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Current time:0:00Total duration:9:02

Video transcript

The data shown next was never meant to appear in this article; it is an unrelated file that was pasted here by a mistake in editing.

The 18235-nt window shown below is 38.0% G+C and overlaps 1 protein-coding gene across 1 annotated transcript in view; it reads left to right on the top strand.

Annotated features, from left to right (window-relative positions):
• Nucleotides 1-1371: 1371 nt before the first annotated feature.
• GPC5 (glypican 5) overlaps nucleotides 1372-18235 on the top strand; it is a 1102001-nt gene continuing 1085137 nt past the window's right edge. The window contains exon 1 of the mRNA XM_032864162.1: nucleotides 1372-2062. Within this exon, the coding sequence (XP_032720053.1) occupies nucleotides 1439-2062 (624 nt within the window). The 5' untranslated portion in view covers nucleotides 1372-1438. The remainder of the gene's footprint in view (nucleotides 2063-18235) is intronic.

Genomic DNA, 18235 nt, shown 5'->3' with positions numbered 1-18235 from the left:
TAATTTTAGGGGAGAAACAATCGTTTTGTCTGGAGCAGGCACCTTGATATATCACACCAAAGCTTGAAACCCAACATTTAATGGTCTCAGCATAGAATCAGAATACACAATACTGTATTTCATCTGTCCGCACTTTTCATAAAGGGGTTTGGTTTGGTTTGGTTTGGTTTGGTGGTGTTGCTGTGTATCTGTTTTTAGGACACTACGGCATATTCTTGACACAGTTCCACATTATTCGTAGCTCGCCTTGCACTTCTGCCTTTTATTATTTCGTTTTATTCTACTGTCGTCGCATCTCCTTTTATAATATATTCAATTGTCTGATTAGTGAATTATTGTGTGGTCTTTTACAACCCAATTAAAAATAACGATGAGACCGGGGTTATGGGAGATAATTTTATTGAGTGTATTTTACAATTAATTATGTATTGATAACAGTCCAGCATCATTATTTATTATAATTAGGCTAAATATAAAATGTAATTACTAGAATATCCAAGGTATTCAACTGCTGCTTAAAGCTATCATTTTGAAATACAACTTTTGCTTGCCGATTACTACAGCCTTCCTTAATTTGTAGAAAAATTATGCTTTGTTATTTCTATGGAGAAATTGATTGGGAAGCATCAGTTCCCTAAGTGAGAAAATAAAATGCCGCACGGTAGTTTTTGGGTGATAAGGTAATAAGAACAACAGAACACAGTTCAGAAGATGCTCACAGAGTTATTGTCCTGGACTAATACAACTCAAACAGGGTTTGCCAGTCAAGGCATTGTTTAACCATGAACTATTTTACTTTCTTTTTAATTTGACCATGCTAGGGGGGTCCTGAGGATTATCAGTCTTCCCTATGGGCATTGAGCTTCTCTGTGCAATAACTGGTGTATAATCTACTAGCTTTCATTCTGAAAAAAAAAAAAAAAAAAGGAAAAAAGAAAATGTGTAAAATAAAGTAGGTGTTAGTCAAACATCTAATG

a bit of a classic implicit differentiation problem is the problem why I don't want to write it that thick y is equal to X to the X and then to find out what the derivative of Y is with respect to X and people look at that oh I have X to it you know I don't have just a constant exponent here so I can't just use the power rules how do you do it and the trick here is really just to take the natural log of both sides of this equation and this is going to build up to what we're going to do later in this video so if you take the natural log of both sides of this equation you get you get the natural log of y is equal to the natural log of X to the X now our power rules or I guess our natural log rules say look if I'm taking the natural log of something to the something this is equivalent to I can rewrite the natural log of X to the X as being equal to x times the natural log of X so let me rewrite everything again so this if I take the natural log of both sides of that equation I get the natural log of Y is equal to x times the natural log of X and now we can take the derivative of both sides of this with respect to X so the derivative with respect to X of that and then the derivative with respect to X of that now this is we're going to apply a little bit of our a little bit of the chain rule so the chain rule what's the derivative of this with respect to X what's the derivative of our inner expression with respect to X is a little implicit differentiation so it's d y with respect to x times the derivative of the whole thing with respect to this inner function so the derivative of natural log of X is 1 over X the derivative of natural log of Y with respect to Y is 1 over Y so times 1 over Y and then that is equal to the derivative of this this is just the product rule and I'll arbitrarily switch colors here it's the derivative of the first term which is 1 times the second term so times the natural log of plus the derivative of the second term which is 1 over x times the first term so times X and so we get we get dy/dx times 1 over y is equal to natural log of X plus this is just turns out to be 1 right X divided by X and then you multiply both sides of this by why you get dy/dx is equal to Y times the natural log of X plus 1 and if you don't like this y sitting here you can just make this substitution Y is equal to X to the X so you can say that the derivative of Y with respect to X is equal to X to the x times the natural log of X plus 1 and that's a fun problem and this is often kind of given as a a trick problem or sometimes even a bonus problem if people don't know to take the natural log of both sides of that but I was given an even more difficult problem and that's what we're going to tackle in this but it's good to see this problem done first because it gives us the basic tools so the more difficult problem we're going to deal with is this one let me write it down so the problem is y is equal to X to the and here's the twist X to the X to the X and we want to find out dy/dx we want to find out the derivative of Y with respect to X so to solve this problem we essentially use the same tool we use the natural log to essentially break down this exponent and get into the terms that we can deal with so we can use the product rule so let's take the natural log of both sides of this equation like we did last time you get the natural log of Y is equal to the natural log of X to the X to the X X to the X to the X and this is just the exponent on this so we can rewrite this as X to the x times the natural log times the natural log of X now well immediately so now our sitar expression or equation has simplified to the natural log of y is equal to X to the x times the natural log of X but we still have this nasty X to the X here we we know no easy way to take the derivative there although I've actually just shown you what the derivative of this is so we could actually just apply it right now I read I was going to take the natural log again and turn to this big messy confusing thing but I realize that earlier in this video I just solved for what the derivative of X to the X is it's this thing right here it's this crazy expression right here so we just have to we just have to remember that and then apply and then do our problem so let's do our problem and if we hadn't solved this ahead of time if we hadn't solved this ahead of time it was kind of a unexpected benefit of doing the simpler version of the problem you could just take keep taking the natural log of this and just but it will just get a little bit Messier but since we already know what the derivative of X to the X is let's just apply it so if we take the derivative we take the derivative of both sides equation derivative of this is equal to the derivative of this we'll ignore this for now derivative of this with respect to X is the derivative of the natural log of Y with respect to Y so that's 1 over Y times the derivative of Y with respect to X that's just the chain rule we learn about an implicit differentiation and so this is equal to this is equal to the derivative of the first term times the second term and I'm going to write it out here just because I don't want to skip steps and confuse people so this is equal to the derivative with respect to X of x to the x times the natural log of X plus the derivative with respect to X of the natural log of x times X to the X X to the X so let's see let's do that let's focus on the right hand side of this equation what is the derivative of X to the X with respect to X well we just solve that problem right here it's X to the X natural log of X plus 1 so this piece right there I'll do it in a different color that piece right there I already forgot what it was it was X to the X natural log of X plus 1 that is X to the x times the natural log of X plus 1 and then we're going to multiply that times the natural log of x times the natural log of X and then we're going to add that 2 plus the derivative of the natural log of X so plus the derivative of natural log of X that's fairly straightforward that's 1 over X times X to the X times X to the X and of course the left-hand side of the equation was just 1 over Y dy DX and we can multiply both sides of this now by Y and we get dy DX is equal to Y times all of this crazy stuff X to the x times the natural log of X plus 1 times the natural log of X plus 1 over X tyonne times X to the X that's X to the negative 1 we could rewrite this as X to the minus 1 and then you add the exponents you could write this as X to the X minus 1 power and if we don't like this Y here if we don't like this Y we can just substitute it back Y was equal to this this crazy thing right there so our final answer for this seemingly well on one level looks like a very simple problem but on another level when you appreciate what there what it's saying it's like oh this is a very complicated problem you get the derivative of Y with respect to X is equal to Y which is this will just back substitute so that's X to the X to the x times all of this stuff times and I'll just put it in green times X to the X natural log of X plus 1 times the natural log of X and then all of that plus X to the X minus 1 so who would have thought sometimes math is elegant you take the derivative of something like this and you get something neat for example when you take the derivative of natural log you get 1 over natural log of X you get 1 over X that's very simple and elegant and it's nice that math worked out that way but sometimes you do something you take an operation on something that looks pretty simple and elegant and you get something that's hairy and and not that pleasant to look at but it's a pretty interesting problem there you go